Bahrain wants startups to call it home
As almost every country in the Middle East begins to focus on attracting and developing an entrepreneur market, Bahrain is setting itself up as the regional locale - and funder - of first resort.
The tiny nation - just 55 kilometers long and 1.5 million people-strong - has in many ways been gearing itself towards becoming an SME and ultimately startup regional center for over 10 years.
Private enterprise-focused Tamkeen has led the drive since 2006, alongside organizations such as the UNIDO Investment and Technology Promotion Office and more recently angel investor network Tenmou.
Expectations are running higher now that Bahrain will become the location of choice for budding entrepreneurs after a collaboration with an arm of Amazon, announced in November, and a startup stock exchange that will launch in January.
“We want to create an environment that would allow that Palestinian entrepreneur, or that Egyptian entrepreneur or that Moroccan entrepreneur [to build a startup]. If they have an idea we want to create an ecosystem composed of several [investment] firms that they can come and pitch their idea to,” said Khalid Al Rumaihi (below), CEO of the Bahrain Economic Development Board (EDB).
The ideal is to create a haven where low rents and wages tempt startups away from pricey Dubai. Along with easy regulations that allow 100 percent foreign ownership and few taxes to draw in others, while serious funding sources for startups basing themselves in Bahrain bring in the rest.
Effectively, they want to do what no one else in the Gulf is yet doing: directly targeting the regional entrepreneur marketplace as well as its own.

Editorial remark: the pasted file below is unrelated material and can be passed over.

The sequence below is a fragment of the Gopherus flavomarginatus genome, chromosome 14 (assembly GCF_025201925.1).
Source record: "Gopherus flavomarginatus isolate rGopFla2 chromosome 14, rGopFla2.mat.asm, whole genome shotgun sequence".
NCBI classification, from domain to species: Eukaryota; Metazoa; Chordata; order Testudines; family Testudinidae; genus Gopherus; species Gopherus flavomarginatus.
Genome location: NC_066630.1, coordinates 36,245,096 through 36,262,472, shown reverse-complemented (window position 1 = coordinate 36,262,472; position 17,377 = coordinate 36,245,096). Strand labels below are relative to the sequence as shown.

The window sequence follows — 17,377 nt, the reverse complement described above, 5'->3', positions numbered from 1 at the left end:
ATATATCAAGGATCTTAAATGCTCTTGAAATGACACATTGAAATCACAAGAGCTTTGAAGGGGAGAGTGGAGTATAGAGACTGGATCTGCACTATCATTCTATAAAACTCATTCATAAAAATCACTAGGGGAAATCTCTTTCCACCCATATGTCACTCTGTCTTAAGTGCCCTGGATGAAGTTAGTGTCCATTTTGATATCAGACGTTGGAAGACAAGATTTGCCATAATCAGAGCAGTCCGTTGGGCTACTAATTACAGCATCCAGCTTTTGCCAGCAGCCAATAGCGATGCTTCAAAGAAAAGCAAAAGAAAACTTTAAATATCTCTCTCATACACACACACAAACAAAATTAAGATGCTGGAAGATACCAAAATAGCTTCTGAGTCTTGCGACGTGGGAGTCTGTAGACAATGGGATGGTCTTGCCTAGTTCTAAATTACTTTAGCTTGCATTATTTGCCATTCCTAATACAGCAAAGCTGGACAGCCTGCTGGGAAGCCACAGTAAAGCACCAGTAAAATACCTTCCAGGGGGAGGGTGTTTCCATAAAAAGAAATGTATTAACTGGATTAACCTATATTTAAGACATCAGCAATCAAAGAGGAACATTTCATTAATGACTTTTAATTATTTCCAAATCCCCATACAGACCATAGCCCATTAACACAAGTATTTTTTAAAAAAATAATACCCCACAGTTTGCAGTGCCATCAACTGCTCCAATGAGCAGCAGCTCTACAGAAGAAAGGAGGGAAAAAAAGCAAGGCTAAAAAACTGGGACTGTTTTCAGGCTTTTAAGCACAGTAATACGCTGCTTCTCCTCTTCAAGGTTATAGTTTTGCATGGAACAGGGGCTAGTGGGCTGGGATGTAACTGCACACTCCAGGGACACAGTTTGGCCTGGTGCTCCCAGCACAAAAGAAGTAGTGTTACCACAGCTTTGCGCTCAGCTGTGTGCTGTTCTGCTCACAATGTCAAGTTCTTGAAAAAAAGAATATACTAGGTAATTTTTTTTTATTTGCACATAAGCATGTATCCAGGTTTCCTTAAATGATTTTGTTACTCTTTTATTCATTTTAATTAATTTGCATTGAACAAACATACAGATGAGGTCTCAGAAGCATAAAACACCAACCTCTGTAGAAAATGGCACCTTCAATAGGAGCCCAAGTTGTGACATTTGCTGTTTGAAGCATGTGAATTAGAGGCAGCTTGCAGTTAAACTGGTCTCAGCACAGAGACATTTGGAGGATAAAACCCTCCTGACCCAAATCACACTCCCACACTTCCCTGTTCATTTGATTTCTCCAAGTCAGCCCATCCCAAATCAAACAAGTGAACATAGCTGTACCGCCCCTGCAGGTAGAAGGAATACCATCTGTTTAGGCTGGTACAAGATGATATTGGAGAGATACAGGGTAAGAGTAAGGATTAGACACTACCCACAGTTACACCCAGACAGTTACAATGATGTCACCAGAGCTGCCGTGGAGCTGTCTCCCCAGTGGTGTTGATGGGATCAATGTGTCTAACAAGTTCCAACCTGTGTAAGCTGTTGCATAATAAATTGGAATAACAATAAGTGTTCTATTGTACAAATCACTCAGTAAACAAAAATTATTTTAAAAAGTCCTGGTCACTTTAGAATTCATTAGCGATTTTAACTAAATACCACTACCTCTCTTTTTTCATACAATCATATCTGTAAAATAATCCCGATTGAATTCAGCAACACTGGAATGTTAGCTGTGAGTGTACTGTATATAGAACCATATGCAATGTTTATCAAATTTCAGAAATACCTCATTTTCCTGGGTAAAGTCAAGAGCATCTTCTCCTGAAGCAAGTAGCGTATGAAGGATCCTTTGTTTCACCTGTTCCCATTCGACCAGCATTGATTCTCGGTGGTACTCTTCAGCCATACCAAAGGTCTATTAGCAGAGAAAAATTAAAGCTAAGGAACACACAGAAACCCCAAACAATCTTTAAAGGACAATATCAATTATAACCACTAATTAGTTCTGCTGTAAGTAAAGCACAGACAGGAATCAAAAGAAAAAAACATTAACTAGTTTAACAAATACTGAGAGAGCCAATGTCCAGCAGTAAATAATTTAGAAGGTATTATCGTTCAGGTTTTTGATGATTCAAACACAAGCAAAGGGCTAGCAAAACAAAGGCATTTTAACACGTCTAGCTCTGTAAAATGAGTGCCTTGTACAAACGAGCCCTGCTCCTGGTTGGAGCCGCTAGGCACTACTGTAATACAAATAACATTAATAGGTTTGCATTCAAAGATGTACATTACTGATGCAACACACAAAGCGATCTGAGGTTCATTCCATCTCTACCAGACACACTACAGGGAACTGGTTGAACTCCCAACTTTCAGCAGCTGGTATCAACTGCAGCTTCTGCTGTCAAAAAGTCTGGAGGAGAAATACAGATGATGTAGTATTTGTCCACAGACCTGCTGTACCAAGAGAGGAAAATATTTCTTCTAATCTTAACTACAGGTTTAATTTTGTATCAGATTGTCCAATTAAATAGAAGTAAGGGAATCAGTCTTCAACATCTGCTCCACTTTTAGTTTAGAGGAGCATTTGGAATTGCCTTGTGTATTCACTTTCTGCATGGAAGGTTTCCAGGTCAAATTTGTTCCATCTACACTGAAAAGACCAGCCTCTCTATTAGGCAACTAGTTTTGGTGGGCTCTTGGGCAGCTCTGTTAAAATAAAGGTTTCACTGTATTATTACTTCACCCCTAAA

Competing with rivals
All the Gulf countries are starting to aggressively target startups, but those efforts largely remain within their own borders.
The UAE’s Vision 2021 plan has entrepreneur-focused elements, as reported previously on Wamda; in October Kuwait launched its National Fund for Small and Medium Enterprise Development; Saudi government-funded institution KAUST has launched a $2 million seed fund; and Qatar has funded a whole ecosystem of startup support initiatives.
When asked how Bahrain could compete with the likes of the UAE, whose economy is 12 times as large as its archipelagic neighbor, Rumaihi said the attraction of Bahrain was for early stage companies.
Entrepreneurs have a very short window before they run out of cash, said Rumaihi. “I think that if I look at some of the neighboring markets, they have a wonderful success story but if I’m a small business that's trying to manage on a tight budget, these markets do not offer the essential fundamentals to nurture my business. I might expand into such markets, but would I want to start there?”
Rumaihi said Tamkeen, which provides funding (for foreign entrepreneurs as well), incubation, and even business planning assistance, was one organisation with which Bahrain differentiated itself from other Gulf countries, due to its intense support for locally-based startups.
White Payments, which was acquired earlier this year, and table reservation software company Eat both started in Bahrain and expanded into the UAE, the latter setting up its Dubai office a few months ago.
We need you, you need us
However, Bahrain needs those entrepreneurs as much as they need more support.
Geographically, Bahrain is in an enviable position.
Two of the most sought after markets for entrepreneurs in the region are nearby - Saudi Arabia and the UAE - and it’s blessed not just with oil and gas reserves, but leaders who also realize the critical need to diversify the economy away from the sector that provides 81 percent of the government’s total budget revenue.
Currently the 90,711 SMEs in Bahrain produce about 30 percent of GDP and provide 37 percent of all job opportunities; the goal is to lift this GDP contribution to 35 percent by 2018.
And importantly, Bahrain currently ranks 18th in the world for economic freedom, a dip since 2011 but still well ahead of the rest of MENA, according to the Heritage Foundation and Wall Street Journal’s 2015 index.